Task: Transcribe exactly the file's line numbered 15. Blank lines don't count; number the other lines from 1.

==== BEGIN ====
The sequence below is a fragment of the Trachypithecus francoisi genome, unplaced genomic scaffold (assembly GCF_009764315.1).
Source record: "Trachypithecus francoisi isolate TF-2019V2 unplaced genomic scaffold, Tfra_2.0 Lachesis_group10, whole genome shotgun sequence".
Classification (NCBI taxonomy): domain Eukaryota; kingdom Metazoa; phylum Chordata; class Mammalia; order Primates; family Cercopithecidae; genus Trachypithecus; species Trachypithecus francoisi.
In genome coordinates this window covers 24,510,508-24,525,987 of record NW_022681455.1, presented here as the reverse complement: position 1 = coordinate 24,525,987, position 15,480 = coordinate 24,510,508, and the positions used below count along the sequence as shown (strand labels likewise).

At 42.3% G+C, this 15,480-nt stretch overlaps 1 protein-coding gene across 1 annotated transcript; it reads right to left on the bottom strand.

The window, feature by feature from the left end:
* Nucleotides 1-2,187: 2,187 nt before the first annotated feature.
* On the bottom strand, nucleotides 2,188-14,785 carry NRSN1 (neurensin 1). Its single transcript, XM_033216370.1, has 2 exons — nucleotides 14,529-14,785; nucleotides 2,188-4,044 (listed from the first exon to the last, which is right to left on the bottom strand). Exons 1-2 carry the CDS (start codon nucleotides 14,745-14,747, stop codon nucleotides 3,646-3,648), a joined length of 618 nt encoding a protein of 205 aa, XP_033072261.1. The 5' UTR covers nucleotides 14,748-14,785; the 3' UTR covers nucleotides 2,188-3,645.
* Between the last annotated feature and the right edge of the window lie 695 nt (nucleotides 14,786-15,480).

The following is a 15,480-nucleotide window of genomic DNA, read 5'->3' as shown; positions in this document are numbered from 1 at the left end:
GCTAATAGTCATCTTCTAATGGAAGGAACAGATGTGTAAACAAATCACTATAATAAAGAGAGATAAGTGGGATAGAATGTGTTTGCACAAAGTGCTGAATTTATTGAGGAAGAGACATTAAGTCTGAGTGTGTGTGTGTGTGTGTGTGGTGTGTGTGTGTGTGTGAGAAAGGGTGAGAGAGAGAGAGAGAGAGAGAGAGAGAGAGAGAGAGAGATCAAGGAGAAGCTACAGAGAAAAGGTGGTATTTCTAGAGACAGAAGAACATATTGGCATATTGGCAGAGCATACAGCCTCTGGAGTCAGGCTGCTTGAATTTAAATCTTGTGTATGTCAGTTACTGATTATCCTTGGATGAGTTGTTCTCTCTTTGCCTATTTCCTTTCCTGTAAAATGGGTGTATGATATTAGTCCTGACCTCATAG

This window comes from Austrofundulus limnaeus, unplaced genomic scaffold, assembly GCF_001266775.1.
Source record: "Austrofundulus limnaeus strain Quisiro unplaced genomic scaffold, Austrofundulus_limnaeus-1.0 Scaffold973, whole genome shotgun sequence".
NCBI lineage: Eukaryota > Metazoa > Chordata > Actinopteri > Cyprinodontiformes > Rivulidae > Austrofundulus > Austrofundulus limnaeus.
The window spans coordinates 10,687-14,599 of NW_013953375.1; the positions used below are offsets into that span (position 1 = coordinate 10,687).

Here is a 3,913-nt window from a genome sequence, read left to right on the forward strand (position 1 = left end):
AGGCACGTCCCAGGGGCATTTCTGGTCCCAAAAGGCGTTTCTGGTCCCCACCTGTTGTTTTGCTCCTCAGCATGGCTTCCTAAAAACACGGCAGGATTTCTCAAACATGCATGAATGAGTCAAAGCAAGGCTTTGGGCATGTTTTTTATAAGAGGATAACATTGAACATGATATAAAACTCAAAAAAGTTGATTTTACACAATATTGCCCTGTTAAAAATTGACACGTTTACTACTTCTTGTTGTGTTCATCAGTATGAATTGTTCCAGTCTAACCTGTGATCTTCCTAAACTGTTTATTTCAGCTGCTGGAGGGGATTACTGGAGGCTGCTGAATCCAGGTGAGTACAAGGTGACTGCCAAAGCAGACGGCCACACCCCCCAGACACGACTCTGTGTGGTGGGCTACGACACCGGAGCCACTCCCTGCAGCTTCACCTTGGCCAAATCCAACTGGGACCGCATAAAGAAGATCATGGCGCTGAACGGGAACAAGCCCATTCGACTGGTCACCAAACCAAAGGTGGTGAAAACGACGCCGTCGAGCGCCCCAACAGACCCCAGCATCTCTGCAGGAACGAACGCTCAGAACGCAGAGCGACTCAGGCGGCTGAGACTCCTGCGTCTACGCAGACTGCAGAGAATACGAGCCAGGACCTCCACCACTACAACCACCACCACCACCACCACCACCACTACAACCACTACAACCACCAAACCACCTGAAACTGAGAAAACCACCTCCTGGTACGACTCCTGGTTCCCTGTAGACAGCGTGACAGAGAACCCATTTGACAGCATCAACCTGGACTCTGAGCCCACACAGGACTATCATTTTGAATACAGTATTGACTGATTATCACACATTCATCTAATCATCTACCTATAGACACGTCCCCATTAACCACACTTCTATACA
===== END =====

The window spans coordinates 10,687-14,599 of NW_013953375.1; the positions used below are offsets into that span (position 1 = coordinate 10,687).